Step 6:  Phone, Video, or other Pre-Interview Options

Step 6 may not be necessary, depending on how many applicants were in the pool to start with, and the results of Step 5.  If your pre-screening and initial screening leave you with fewer than three or four viable applicants, you can possibly skip this step and move immediately to Step 7.    If, for example, however, you start with 100 applicants, have 40 screened out based on their system submission, and then have another 40 eliminated by the selection committee, you are still left with 20 applicants, which is typically too many to interview on campus.  The target number to pre-interview would be 5. 

Phone, Video, or other pre-interview options (e.g., reference letters, additional criteria, job or work samples, etc.) can help you manage your recruiting costs, and also can be very effective in differentiating among your remaining candidates.  As noted above, the “other pre-interview options” can vary significantly by position.  For instance, reference checks are required for Academic Affairs before bringing a candidate onto campus for an interview. Social media sites should not be used to screen applicants.  If you decide to check social media sites for information about applicants, the following steps need to be followed: 1) if you use social media, you must be consistent with your use for all applicants; 2) notify the applicant of your intention so they have an opportunity to remove identifying information about race, ethnicity, religion, sex, national origin, age, height, weight, marital status, familial status, handicap/disability, sexual orientation or veteran status of which you are not to be aware of as part of your decision making process; 3) if you find information that leads you to be concerned about a decision to hire, you must advise the applicant and ask for an explanation similar to what is done with a reference check issue; 3) talk with the applicant about any concerns/findings because information on social media sites could be posted by others or tampered with.  Phone and video  (or Skype*) options should follow the same general rules as regular interviews:  that is, they should be as consistent in form, function, and content for each applicant as possible.  It is at this stage that you can begin to assess some of the qualitative criteria or skill sets (oral communication, sense of humor, clarity of thought and reasoning, etc.) that was not able to be captured in Step 5.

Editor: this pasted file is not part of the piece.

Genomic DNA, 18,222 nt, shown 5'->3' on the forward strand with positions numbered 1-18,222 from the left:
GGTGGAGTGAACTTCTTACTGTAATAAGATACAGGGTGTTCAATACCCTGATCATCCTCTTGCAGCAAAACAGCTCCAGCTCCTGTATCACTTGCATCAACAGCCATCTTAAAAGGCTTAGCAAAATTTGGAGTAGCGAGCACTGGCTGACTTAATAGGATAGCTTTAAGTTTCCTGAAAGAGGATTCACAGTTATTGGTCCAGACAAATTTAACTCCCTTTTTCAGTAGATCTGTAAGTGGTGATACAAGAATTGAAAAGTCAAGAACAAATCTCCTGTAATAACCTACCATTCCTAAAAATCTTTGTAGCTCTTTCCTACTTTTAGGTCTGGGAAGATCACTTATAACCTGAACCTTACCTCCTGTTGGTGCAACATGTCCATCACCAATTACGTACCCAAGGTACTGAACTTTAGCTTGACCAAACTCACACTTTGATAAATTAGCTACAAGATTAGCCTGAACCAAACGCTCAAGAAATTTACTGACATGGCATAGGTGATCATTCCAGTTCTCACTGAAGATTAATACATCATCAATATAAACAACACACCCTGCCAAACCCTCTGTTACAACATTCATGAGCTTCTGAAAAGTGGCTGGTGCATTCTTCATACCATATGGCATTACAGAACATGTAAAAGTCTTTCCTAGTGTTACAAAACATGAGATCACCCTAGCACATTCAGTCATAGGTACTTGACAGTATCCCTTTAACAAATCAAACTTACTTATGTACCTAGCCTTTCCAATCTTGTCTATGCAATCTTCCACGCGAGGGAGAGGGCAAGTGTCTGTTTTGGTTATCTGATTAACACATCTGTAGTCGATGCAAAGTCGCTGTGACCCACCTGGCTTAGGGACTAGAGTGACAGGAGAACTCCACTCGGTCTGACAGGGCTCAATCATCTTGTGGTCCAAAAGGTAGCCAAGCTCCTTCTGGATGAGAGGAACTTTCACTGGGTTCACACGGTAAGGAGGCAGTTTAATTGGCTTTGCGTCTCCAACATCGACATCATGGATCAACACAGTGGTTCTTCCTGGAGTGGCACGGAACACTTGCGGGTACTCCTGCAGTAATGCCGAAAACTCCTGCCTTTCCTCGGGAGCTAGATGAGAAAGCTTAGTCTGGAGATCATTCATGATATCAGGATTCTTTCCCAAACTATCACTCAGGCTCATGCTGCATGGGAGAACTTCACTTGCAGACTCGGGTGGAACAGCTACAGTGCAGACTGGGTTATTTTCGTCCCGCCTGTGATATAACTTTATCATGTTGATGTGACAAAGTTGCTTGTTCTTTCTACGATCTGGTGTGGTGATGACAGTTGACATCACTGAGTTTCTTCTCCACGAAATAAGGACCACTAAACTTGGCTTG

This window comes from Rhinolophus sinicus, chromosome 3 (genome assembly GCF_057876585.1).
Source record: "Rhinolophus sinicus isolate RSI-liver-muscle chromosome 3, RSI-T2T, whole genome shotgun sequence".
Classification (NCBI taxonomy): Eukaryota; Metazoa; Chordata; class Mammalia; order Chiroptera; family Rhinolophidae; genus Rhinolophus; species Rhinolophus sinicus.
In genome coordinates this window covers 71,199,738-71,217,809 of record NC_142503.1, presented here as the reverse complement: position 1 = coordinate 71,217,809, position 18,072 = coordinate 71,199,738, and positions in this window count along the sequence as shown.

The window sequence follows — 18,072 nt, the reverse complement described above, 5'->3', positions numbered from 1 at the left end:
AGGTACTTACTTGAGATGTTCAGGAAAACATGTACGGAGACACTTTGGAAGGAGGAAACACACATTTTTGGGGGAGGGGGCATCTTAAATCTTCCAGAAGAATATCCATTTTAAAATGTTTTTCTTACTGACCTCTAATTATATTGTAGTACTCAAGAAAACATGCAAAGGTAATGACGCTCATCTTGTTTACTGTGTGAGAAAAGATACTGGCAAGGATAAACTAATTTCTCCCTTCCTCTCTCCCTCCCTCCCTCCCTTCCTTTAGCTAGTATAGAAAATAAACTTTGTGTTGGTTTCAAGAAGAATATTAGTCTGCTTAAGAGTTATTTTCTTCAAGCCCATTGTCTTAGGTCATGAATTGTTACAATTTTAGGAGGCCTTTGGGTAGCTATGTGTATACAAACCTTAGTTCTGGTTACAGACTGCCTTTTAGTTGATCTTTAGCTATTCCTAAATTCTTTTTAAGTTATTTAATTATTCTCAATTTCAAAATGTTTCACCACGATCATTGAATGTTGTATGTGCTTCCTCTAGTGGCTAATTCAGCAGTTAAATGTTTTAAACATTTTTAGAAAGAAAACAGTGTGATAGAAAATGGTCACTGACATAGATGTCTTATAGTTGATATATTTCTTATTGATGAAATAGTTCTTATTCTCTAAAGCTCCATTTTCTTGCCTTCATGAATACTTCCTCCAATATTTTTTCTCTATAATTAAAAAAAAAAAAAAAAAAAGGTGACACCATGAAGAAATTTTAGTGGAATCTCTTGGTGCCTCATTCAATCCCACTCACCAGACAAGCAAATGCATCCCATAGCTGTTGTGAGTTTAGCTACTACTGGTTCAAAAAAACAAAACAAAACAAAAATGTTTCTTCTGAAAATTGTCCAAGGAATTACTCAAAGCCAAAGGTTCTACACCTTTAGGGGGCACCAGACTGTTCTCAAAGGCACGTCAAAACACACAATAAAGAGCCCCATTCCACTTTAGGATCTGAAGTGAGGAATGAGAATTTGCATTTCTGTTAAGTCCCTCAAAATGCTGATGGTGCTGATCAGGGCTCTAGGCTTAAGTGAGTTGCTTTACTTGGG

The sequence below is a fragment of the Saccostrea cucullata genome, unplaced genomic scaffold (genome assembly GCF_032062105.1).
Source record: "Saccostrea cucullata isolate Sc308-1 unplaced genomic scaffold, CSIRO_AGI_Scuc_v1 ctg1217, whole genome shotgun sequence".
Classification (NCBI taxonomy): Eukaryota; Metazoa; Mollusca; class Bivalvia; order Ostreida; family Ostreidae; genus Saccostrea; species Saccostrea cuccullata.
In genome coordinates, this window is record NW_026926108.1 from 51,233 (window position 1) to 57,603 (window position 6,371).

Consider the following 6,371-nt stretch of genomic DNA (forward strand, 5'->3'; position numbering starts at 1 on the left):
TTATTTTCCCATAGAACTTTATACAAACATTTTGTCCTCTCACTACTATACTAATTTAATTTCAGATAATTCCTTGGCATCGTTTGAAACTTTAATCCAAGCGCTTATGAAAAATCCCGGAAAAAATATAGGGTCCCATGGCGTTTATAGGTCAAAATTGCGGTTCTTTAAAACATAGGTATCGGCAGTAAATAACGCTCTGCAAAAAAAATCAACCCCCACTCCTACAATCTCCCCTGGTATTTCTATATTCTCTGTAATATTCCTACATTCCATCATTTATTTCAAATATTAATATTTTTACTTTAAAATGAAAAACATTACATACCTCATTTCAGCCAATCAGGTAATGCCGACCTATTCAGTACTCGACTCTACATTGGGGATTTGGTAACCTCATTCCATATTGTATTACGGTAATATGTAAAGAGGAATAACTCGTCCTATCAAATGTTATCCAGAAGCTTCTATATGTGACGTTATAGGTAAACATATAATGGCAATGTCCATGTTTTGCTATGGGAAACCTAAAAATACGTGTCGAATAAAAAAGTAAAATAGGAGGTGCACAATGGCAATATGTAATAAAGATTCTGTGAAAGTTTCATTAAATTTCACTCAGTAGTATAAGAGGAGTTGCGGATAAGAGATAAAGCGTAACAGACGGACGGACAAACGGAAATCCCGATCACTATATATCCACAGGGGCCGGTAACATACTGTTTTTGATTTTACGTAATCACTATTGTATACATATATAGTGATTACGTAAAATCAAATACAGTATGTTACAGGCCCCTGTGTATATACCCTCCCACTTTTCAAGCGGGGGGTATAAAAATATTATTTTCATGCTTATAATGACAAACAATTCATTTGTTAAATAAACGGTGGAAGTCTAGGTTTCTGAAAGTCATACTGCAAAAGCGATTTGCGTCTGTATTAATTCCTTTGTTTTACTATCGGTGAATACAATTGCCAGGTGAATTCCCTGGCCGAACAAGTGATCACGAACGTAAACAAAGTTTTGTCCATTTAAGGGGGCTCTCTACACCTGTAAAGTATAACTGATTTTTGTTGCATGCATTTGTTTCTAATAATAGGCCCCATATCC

(*Instructions for Skype can be directed to Max Graves, ext:  2912, Audio Visual Services.)


Once you choose the skills you want to evaluate (click here for Skill Definitions) then pick two or three behavioral based questions for each skill identified.  For behavior based interview question examples please click here.

Example: 

Attention to Detail – behavioral questions to ask would be: 

  • Describe the job that required you to pay the most attention to detail.  (If the candidate doesn’t get specific, asks specific questions so you have a complete picture of what is being described.)
  • Give us an example of a time when you needed to meet a deadline and how you insured the accuracy of your work.

Ability to Learn – some sample questions you might ask could be:

  • How did you gain the experience or learn the necessary skills to successfully perform your present duties?
  • What skill(s) have you found the most difficult to learn?  Why?
  • How best do you learn?  Where do you feel you have had the best learning atmosphere? Why?

See how you have gained an understanding of this individual just by these two skills?  Again, the key is to get a complete picture. 

These materials are a work in progress and continuously evolving based on your feedback and best practices.  Please forward your constructive comments and improvement suggestions to Julane Cappo, Assistant Director, at jcappo@nmu.edu.